Arr, the sea!
Location: 54.540 N, 133.89 W.
Shipboard location: Deck 10, Explorations Café.
Heading: 326 degrees.
Distance from home: 2,535 km.
First of all: I know there were a few errors in the last post (typos, punctuation, implying that zeppelins were somehow land vehicles), but I’m not going to correct them. Why? Because I’m posting via satellite (really!) and the per-minute charges are comically high. So I’m not spending any more time than necessary actually connected.
That settled, on to business. We spent the entire day at sea, keeping up a very steady 37-40 km/h, which is apparently pretty much the ship’s top speed. The captain today told us that the ship produces (I think) 88,000 horsepower, which requires 4,000 gallons of fuel per hour, so we’ve gone through something like 400,000 liters of diesel today!
As you might guess from the fact that I’m spouting ship trivia (if you do three laps of the promenade deck, you’ve walked a mile!) at some point just being on a boat is no longer interesting, and you start needing some sort of diversion. After all, a day at sea, much of that with no land in sight due to first distance and then fog, is kind of same-y. Boat trivia starts to become interesting.
The cruise includes a lot of possible diversions, though, and one of them today was, in fact, a trivia contest. Me, mom, and dad formed a team which dad named the Jets (he was wearing a Winnipeg Jets t-shirt), and then a group of three ladies from Washington joined up. One of them turned out to be excellent at trivia, and we ended up scoring a perfect 20 points and winning the game, which resulted in the guy running the contest announcing: “And the winning team is the Jets from Winnipeg!” The folks from Washington won the coin toss, so they got the champagne, but we got some other souvenirs like tote bags. We plan to meet again tomorrow morning to defend our title.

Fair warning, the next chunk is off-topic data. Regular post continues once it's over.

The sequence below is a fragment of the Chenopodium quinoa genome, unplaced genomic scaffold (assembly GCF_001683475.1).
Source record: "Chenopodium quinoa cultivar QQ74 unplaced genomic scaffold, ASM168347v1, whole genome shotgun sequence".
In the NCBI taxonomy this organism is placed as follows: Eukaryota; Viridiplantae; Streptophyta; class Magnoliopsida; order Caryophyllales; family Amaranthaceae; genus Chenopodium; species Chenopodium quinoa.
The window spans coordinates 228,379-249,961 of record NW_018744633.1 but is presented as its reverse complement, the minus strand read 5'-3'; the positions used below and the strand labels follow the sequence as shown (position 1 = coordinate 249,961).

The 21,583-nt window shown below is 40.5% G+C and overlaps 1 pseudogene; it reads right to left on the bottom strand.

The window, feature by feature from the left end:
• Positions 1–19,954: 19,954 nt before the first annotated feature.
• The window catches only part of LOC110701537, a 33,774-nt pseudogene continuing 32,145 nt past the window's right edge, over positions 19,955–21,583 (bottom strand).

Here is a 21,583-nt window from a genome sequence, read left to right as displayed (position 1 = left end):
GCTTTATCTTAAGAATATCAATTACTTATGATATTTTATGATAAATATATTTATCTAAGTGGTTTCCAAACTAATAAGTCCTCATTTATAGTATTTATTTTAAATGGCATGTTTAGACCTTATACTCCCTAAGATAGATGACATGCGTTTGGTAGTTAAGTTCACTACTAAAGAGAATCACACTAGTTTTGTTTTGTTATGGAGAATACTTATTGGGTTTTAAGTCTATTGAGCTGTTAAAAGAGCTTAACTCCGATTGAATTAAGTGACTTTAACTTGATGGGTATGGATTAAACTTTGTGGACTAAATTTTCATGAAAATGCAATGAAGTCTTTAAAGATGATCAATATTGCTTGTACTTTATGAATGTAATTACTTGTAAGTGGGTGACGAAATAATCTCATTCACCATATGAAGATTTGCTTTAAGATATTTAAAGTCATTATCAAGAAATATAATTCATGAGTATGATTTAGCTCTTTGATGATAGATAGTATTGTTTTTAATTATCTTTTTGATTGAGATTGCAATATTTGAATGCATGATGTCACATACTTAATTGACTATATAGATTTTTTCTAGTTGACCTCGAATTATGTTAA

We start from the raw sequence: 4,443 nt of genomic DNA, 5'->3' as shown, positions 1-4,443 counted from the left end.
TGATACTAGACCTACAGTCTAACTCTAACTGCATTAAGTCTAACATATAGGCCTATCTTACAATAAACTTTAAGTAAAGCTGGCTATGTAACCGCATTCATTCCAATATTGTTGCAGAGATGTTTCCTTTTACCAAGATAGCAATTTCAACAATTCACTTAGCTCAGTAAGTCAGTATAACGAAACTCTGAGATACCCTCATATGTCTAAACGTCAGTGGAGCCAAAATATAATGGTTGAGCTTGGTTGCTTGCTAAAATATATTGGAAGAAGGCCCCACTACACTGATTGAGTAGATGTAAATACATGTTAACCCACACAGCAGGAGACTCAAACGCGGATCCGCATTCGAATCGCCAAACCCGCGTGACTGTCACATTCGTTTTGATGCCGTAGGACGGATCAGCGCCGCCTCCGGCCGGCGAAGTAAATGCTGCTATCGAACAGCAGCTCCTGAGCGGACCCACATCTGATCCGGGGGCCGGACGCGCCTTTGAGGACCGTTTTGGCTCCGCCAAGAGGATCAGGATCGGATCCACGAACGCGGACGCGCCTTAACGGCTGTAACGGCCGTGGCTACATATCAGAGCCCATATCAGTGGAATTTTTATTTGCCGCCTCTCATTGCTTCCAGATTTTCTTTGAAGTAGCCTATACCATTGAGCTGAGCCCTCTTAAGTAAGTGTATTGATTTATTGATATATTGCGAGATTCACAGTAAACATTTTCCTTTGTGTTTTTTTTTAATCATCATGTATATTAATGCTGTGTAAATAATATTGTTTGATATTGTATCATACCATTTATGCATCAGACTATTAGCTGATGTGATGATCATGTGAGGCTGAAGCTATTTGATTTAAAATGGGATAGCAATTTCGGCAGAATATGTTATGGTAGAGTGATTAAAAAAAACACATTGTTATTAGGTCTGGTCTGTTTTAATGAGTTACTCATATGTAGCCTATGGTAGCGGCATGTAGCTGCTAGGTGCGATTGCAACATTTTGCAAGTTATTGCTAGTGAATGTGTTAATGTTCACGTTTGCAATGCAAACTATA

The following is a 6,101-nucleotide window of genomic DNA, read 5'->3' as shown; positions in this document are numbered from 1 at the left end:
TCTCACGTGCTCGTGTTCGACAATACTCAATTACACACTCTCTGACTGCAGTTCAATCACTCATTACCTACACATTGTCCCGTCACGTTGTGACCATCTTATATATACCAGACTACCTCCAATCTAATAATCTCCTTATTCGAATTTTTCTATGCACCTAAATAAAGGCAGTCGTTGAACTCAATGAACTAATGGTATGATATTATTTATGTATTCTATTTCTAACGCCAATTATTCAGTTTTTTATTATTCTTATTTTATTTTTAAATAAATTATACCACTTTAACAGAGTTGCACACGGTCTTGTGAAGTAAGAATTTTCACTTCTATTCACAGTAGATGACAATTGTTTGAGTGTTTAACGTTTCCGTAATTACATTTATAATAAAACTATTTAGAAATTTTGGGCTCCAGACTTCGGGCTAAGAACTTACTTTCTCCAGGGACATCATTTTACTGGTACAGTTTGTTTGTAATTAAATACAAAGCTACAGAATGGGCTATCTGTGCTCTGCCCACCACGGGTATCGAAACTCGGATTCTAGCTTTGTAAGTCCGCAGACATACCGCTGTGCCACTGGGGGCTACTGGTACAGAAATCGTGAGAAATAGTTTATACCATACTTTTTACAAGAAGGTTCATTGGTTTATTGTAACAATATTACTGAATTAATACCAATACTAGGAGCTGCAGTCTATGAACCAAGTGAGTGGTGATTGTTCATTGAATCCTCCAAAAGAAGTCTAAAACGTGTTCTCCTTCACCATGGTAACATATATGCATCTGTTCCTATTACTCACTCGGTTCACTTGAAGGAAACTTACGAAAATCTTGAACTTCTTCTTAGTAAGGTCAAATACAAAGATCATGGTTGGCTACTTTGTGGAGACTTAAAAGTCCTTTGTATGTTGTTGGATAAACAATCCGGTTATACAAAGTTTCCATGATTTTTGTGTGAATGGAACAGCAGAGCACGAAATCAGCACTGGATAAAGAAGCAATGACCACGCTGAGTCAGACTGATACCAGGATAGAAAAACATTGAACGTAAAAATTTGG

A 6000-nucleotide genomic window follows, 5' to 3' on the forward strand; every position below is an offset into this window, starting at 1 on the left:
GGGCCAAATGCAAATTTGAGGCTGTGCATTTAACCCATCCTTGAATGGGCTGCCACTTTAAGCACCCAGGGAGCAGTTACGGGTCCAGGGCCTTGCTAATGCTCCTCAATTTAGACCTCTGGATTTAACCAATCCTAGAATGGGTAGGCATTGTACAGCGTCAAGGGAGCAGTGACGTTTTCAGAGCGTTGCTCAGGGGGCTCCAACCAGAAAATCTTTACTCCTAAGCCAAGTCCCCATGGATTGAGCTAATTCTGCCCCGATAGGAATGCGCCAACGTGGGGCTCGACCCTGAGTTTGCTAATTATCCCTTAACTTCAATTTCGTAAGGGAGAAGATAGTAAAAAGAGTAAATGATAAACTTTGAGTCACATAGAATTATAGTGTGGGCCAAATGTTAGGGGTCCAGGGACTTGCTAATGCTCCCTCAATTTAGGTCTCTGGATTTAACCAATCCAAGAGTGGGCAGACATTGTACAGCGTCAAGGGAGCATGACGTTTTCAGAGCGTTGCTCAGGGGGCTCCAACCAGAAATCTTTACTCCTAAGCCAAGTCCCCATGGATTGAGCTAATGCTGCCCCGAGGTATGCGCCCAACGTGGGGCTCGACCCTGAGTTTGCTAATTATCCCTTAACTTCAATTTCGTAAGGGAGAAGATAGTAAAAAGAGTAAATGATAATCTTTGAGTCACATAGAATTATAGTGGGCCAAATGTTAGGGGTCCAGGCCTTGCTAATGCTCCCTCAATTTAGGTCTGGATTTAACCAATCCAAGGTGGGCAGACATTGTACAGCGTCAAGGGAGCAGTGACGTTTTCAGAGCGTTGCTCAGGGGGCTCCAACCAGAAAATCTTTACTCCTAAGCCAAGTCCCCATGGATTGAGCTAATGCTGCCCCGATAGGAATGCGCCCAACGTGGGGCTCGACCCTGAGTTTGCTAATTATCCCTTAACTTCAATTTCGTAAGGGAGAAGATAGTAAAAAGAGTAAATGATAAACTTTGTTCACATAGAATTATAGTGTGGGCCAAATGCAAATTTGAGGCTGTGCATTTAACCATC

A whole bunch of other things went on throughout the day: Jonathan and I watched the movie “Source Code” in the cinema; Dad and Uncle Orville taught Uncle John and Jonathan how to play Kaiser (and, unsurprisingly, beat them); I found and attempted to read a Dutch newspaper; Mom and Aunt Erna attended a wine tasting; I discovered a place where they will give you free hot chocolate and cookies if you ask. But the story of the day really has to be the weather.
Yesterday I mentioned that the captain had warned us, in his wonderful Dutch accent, that big waves were coming. Well, the weather system didn’t move as predicted, so the rough seas didn’t arrive on schedule. This was cruel of it, because just when we were getting all confident and saying, “That wasn’t so bad,” the captain let us know that the bad weather hadn’t actually occurred yet!
We are now definitely feeling what the captain calls “the motion of the ocean”.
It’s been getting steadily worse all day. During dinner, Uncle Orville and Jonathan estimated that the biggest waves we could see were 15-20 feet high, from crest to trough. These aren’t big scary mean waves with whitecaps, just large swells that rock the boat inexorably back and forth, which makes walking down hallways an adventure. Now I know why the boat has handrails everywhere.